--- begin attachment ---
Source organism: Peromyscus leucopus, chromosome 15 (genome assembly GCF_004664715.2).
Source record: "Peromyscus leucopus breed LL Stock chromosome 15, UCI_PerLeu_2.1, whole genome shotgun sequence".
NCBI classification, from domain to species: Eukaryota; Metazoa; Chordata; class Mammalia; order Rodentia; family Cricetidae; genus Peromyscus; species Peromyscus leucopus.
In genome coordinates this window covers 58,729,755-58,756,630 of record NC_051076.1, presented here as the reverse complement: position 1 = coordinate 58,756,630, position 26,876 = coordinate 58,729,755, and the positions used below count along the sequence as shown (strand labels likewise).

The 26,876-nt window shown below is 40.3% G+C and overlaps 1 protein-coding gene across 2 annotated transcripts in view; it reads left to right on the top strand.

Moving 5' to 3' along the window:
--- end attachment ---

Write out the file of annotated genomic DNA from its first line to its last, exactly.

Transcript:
Source organism: Peromyscus leucopus, chromosome 15 (genome assembly GCF_004664715.2).
Source record: "Peromyscus leucopus breed LL Stock chromosome 15, UCI_PerLeu_2.1, whole genome shotgun sequence".
NCBI classification, from domain to species: Eukaryota; Metazoa; Chordata; class Mammalia; order Rodentia; family Cricetidae; genus Peromyscus; species Peromyscus leucopus.
In genome coordinates this window covers 58,729,755-58,756,630 of record NC_051076.1, presented here as the reverse complement: position 1 = coordinate 58,756,630, position 26,876 = coordinate 58,729,755, and the positions used below count along the sequence as shown (strand labels likewise).

The 26,876-nt window shown below is 40.3% G+C and overlaps 1 protein-coding gene across 2 annotated transcripts in view; it reads left to right on the top strand.

Moving 5' to 3' along the window: